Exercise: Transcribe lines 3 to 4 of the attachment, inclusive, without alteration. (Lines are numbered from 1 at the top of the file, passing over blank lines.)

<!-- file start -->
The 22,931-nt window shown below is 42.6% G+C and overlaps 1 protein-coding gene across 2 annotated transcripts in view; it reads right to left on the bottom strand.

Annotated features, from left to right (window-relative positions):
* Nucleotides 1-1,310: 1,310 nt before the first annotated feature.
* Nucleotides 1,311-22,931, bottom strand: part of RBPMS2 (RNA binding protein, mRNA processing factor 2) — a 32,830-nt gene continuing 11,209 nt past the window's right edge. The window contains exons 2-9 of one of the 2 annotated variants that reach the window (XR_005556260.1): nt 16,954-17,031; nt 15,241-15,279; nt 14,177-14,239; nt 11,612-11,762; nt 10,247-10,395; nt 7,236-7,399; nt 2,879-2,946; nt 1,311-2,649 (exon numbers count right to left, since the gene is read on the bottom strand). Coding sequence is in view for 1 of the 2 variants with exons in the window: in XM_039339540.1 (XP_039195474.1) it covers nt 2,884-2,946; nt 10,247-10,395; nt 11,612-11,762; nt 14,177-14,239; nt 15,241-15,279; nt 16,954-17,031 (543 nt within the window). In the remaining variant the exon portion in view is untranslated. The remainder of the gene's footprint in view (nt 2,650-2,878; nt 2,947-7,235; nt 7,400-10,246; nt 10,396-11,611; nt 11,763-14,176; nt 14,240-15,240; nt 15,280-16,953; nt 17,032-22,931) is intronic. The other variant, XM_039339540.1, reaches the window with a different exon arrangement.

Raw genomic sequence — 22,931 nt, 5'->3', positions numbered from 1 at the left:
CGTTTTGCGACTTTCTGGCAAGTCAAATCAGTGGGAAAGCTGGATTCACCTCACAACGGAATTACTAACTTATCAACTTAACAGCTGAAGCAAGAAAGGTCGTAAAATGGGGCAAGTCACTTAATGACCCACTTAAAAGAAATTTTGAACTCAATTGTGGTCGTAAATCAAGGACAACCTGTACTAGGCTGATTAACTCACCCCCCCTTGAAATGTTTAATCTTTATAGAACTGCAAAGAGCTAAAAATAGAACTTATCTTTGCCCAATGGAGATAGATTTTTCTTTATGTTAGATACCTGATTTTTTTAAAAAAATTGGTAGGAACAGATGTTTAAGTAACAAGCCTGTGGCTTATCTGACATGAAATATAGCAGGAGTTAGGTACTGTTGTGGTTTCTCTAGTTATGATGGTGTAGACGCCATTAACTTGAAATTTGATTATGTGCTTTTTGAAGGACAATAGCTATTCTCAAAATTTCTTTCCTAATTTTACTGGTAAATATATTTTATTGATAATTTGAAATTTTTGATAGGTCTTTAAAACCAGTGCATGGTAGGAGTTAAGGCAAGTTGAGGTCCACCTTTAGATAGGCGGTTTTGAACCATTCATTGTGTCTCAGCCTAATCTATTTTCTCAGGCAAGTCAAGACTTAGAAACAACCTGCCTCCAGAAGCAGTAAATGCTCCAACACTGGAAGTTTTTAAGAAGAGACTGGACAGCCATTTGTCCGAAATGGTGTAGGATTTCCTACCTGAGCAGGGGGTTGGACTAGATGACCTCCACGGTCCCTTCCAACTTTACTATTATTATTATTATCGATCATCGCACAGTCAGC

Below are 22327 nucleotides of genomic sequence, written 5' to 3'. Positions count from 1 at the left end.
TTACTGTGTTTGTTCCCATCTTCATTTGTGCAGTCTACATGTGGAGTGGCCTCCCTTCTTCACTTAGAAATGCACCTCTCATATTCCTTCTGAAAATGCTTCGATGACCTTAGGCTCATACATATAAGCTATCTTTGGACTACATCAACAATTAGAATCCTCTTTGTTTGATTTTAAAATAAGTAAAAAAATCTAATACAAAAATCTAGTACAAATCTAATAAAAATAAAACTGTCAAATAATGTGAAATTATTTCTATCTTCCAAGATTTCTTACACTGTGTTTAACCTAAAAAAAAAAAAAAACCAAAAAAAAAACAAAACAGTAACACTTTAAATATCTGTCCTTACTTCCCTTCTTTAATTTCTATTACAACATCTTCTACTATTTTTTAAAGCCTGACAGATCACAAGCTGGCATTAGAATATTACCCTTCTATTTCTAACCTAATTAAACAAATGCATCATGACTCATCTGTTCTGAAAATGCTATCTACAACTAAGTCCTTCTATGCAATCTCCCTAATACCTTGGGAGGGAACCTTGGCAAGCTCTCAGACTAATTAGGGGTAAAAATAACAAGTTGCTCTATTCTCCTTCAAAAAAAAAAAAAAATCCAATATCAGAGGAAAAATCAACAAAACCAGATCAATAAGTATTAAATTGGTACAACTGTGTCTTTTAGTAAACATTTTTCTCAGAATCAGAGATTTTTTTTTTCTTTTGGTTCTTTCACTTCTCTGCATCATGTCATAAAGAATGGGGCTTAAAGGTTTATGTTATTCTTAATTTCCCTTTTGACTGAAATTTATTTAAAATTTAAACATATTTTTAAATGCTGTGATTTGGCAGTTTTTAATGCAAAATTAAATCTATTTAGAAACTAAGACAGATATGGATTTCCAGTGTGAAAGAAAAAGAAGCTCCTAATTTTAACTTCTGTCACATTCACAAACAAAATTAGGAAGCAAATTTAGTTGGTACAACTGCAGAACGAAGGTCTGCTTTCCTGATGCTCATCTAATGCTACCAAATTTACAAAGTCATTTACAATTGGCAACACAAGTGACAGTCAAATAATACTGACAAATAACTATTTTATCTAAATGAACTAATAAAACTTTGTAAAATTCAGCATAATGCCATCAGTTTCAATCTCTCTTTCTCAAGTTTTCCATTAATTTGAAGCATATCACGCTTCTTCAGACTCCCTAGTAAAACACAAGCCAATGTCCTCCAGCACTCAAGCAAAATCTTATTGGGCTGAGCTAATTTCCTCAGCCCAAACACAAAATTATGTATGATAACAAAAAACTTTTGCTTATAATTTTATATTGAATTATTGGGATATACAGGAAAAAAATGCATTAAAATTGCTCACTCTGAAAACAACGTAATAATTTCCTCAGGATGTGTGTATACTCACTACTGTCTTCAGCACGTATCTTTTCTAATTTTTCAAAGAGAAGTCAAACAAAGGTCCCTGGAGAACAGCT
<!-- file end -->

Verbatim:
* Nucleotides 1-1,310: 1,310 nt before the first annotated feature.
* Nucleotides 1,311-22,931, bottom strand: part of RBPMS2 (RNA binding protein, mRNA processing factor 2) — a 32,830-nt gene continuing 11,209 nt past the window's right edge. The window contains exons 2-9 of one of the 2 annotated variants that reach the window (XR_005556260.1): nt 16,954-17,031; nt 15,241-15,279; nt 14,177-14,239; nt 11,612-11,762; nt 10,247-10,395; nt 7,236-7,399; nt 2,879-2,946; nt 1,311-2,649 (exon numbers count right to left, since the gene is read on the bottom strand). Coding sequence is in view for 1 of the 2 variants with exons in the window: in XM_039339540.1 (XP_039195474.1) it covers nt 2,884-2,946; nt 10,247-10,395; nt 11,612-11,762; nt 14,177-14,239; nt 15,241-15,279; nt 16,954-17,031 (543 nt within the window). In the remaining variant the exon portion in view is untranslated. The remainder of the gene's footprint in view (nt 2,650-2,878; nt 2,947-7,235; nt 7,400-10,246; nt 10,396-11,611; nt 11,763-14,176; nt 14,240-15,240; nt 15,280-16,953; nt 17,032-22,931) is intronic. The other variant, XM_039339540.1, reaches the window with a different exon arrangement.